Expert Speak Raisina Debates
Published on Mar 28, 2021
Sri Lanka’s proposal to ban the burqa

Following media reports of statements made by Sri Lanka’s Public Safety Minister, Sarath Weerasekara, on the government’s decision to ban wearing of the burqa, several other reports have clarified that such a policy was only a proposal under consideration. The Foreign Ministry released a statement emphasising the need for “a broader dialogue with all parties concerned” adding that “sufficient time will be taken for necessary consultations to be held and for consensus to be reached.

The Foreign Secretary, Jayanath Colombage, has said that a decision has not been taken by the government to impose such a ban and that it is merely a proposal which is under discussion. Cabinet Spokesperson and Minister of Mass Media, Keheliya Rambukwella, further stated that decisions with regard to the ban have to be taken in a timely manner and that an open dialogue should take place in this regard.

As Sri Lanka reconsiders and reworks its proposal as well as re-evaluates the political backlash this move caused—and is likely to cause again,if and when it returns in the future in some morphed form—it is worth exploring some of the arguments around the debate on banning the burqa that has been taking place for some years now in Europe, the UK, the US, Canada, and Australia,and is consequently, spilling over to other parts of the world.

European ban

It was very recently, on 7 March 2021, that Swiss voters narrowly approved a proposal to ban face coverings in public, including the burqa and niqab worn by Muslim women. Over the past decade, several European states have banned or restricted the wearing of full-face coverings including France, Belgium, Bulgaria, Denmark, and Austria.Several other European countries have bans in place for specific contexts, such as within schools and universities.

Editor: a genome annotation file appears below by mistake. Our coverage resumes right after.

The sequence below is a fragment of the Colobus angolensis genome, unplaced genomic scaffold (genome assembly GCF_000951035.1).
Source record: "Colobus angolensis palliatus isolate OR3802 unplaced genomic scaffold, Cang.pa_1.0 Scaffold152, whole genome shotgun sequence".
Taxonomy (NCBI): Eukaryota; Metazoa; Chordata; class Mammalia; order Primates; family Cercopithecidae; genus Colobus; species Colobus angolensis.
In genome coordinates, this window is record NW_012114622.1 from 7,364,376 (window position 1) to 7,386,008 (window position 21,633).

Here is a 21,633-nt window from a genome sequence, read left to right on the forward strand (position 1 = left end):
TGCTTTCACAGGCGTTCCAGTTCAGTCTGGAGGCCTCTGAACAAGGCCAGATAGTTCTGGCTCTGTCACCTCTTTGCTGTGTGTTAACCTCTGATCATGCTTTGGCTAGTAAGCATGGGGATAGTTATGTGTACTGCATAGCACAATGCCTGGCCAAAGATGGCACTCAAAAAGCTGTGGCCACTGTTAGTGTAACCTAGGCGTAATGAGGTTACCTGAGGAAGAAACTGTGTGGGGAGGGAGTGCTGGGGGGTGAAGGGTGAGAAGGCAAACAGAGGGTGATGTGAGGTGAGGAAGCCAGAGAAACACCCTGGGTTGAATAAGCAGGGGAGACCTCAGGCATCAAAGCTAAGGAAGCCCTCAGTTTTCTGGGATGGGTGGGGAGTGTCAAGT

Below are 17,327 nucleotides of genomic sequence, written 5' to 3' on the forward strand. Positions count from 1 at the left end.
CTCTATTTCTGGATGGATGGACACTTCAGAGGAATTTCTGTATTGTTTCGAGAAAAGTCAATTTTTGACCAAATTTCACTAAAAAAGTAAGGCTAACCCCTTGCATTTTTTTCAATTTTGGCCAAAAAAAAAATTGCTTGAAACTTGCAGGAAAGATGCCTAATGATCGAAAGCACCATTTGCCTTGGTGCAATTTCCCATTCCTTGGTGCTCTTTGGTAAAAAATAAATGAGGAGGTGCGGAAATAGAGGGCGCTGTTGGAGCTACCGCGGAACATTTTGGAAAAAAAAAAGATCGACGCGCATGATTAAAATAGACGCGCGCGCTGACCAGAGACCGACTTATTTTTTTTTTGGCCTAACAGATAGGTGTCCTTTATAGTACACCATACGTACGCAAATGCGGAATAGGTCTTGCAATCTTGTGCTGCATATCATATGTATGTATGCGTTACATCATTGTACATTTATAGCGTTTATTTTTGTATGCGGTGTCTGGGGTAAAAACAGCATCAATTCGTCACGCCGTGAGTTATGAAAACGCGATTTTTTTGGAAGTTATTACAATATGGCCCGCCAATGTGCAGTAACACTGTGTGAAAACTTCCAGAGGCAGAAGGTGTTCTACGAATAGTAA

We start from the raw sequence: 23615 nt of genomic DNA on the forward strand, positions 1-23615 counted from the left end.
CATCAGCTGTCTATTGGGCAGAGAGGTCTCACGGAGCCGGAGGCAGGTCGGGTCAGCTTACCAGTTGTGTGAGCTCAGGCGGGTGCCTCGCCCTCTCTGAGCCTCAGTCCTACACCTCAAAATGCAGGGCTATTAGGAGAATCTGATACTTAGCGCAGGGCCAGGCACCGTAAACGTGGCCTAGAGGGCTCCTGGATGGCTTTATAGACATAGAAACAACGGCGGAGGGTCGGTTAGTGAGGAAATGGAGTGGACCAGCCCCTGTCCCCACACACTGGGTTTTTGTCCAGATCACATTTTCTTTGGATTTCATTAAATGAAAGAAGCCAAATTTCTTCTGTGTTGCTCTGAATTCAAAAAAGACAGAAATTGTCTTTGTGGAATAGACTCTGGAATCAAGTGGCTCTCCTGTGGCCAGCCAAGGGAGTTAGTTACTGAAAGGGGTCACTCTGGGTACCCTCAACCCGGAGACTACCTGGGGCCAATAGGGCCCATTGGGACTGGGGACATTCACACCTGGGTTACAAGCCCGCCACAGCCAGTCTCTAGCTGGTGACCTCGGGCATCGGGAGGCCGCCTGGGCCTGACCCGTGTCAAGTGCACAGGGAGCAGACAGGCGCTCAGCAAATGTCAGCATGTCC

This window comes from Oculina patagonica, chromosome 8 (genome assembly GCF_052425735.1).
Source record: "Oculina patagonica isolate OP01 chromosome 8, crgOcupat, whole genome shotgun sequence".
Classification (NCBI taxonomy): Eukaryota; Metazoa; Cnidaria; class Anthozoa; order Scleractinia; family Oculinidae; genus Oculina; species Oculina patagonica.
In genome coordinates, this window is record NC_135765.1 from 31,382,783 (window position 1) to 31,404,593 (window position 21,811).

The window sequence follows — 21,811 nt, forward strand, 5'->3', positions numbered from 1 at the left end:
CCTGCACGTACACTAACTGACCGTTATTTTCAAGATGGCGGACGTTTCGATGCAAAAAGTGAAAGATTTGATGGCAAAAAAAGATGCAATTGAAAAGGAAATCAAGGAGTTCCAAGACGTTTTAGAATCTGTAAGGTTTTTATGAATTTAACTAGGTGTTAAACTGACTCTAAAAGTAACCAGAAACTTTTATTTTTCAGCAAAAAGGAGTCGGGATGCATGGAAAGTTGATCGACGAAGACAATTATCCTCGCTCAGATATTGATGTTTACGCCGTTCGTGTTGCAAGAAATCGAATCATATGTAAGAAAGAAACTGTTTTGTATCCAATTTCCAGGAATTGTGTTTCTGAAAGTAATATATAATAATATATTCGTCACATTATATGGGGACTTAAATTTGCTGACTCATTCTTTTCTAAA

When Germany was debating its proposal of the burqa ban in 2016,it was found that the proportion of women who actually wore a burqa or a niqab in Germany turned out to be only a tiny fraction of the population—“Around 0.01 percent. Their fervent critics almost certainly outnumber them,” wrote Adam Taylor, a reporter for The Washington Post. The question of proportionality is an important one. How many women actuallywear the full-face veil?


Muslims barely make up 10 percent of the total population of Sri Lanka, alongside 70 percent that are Buddhists,roughly 13 percent are Hindus and 7 percentare Christians. Only a small percentage of Sri Lanka’s Muslim women wear the burqa, recording perhaps just a tiny proportion of Sri Lanka’s 22 million people. Does the Sri Lankan government genuinely consider these women asecurity threat? Or is it more akin to, as Fouad Lahssaini—a Belgium politician who emigrated from Morocco—said of the ban in Belgium,“taking out a bazooka to kill a fly”. Essentially,it is unnecessary and triggering.

On national security grounds